Instead, we chose to put our resources into printing. We focused on the many huge apartment and condo towers in the riding. A tiny band of dedicated volunteers put a leaflet in front of every door of more than 90 buildings. This reached a lot of people -- but it isn't public, the way signs are.
Our strategy also included a limited round of phone calls to likely sign takers, leafletting community events, meet-and-greets outside mosques, and every possible public appearance. When we received a sign request, I would contact the requester and invite them to canvass their neighbourhood with me.
Despite our lack of signage, we came in second with about 27% of the vote.
2. Why would people call a candidate for general election information?
I fielded many calls from people who received a leaflet and wanted to know where to vote, how to register to vote, why they hadn't received a voting card, what riding they are in, and so on. I returned every single phone call, and supplied whatever information was needed. Part of that is the librarian in me, and part of it is wanting the caller to come away with a favourable impression of their NDP candidate.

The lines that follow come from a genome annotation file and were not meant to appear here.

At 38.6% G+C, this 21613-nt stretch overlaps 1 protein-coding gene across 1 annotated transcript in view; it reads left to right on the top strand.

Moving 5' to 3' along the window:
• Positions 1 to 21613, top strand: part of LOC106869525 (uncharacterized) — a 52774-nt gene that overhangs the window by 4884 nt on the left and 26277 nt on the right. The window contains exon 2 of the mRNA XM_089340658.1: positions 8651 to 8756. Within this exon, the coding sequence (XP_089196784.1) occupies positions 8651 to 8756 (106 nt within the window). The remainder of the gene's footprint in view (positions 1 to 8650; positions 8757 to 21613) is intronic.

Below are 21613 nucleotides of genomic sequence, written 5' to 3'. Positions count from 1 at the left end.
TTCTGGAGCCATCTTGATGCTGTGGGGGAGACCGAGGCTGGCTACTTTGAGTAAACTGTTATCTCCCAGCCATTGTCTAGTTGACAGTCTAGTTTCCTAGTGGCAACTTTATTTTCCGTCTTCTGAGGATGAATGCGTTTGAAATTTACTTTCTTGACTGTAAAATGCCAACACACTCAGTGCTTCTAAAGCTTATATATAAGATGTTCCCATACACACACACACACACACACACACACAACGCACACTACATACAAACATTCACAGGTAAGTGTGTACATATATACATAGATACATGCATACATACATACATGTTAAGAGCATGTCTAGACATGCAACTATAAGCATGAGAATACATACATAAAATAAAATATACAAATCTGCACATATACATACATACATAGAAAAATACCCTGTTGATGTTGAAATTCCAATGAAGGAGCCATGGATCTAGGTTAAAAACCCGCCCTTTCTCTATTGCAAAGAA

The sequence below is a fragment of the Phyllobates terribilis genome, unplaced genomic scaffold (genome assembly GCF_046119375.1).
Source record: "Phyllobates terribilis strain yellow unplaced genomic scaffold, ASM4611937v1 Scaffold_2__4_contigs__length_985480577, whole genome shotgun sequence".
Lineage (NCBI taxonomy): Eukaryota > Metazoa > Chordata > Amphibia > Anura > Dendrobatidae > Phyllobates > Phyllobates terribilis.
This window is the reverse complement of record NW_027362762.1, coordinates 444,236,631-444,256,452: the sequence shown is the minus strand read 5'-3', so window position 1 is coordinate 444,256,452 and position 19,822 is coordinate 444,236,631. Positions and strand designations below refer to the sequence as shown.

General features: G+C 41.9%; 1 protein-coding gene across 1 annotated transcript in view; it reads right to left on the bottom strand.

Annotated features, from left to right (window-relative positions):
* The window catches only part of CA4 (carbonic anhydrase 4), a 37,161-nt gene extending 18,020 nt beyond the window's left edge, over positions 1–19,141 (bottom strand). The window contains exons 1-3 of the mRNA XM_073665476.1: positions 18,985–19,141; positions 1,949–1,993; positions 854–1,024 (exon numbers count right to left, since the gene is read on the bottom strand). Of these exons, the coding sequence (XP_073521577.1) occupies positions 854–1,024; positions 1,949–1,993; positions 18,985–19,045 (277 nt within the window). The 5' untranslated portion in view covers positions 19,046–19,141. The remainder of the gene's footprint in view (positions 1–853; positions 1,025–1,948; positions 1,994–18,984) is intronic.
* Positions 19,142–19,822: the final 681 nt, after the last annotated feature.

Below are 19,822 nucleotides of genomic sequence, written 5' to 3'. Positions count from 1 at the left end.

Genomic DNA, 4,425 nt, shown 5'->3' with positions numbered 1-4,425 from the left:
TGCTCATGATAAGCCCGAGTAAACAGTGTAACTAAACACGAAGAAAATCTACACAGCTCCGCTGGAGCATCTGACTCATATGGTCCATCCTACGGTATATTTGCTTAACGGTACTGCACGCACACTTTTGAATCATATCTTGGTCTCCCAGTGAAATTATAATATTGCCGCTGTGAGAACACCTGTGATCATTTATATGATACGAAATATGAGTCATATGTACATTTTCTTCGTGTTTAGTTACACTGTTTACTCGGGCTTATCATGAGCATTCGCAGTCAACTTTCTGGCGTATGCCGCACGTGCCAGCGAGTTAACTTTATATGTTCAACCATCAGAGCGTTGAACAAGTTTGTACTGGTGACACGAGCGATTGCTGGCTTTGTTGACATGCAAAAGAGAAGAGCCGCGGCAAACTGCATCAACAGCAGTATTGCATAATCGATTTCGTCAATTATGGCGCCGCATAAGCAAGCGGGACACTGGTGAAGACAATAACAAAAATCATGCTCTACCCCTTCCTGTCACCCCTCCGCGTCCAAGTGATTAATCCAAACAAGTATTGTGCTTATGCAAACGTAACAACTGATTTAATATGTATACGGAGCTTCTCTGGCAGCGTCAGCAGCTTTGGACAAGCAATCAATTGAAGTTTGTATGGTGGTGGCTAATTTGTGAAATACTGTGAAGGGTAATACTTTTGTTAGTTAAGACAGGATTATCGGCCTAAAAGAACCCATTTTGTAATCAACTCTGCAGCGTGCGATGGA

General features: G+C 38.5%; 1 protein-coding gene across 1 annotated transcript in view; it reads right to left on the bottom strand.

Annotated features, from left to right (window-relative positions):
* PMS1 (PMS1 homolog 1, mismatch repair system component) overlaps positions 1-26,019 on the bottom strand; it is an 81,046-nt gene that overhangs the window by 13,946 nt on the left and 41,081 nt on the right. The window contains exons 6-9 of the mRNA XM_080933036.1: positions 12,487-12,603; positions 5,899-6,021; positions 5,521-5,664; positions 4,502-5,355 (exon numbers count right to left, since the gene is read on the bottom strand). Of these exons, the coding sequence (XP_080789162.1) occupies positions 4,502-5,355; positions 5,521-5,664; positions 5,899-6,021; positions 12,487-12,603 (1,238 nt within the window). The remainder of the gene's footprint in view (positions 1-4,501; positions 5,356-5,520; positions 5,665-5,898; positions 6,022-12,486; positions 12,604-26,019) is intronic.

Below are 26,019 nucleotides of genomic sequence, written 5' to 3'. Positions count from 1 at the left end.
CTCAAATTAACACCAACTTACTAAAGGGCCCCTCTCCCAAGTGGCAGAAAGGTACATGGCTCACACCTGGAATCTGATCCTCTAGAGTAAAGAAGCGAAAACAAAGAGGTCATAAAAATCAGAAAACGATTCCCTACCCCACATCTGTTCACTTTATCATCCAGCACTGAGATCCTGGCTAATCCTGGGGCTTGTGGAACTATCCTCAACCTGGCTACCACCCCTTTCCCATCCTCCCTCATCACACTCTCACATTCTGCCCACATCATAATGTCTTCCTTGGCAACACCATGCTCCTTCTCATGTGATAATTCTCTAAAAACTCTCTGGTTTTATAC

But why would anyone do this? Is the answer "because they don't know how to find information, and one phone number is as good as the next"?
3. Why can't people find the name of a candidate in any party?
We received many emails and phone calls from aggrieved residents saying they didn't know who the candidate was -- often because they didn't see any signs. Many of these emails were forwarded to me from the central party! If they could figure out how to email the NDP, why couldn't they figure out how to look up the name of a candidate?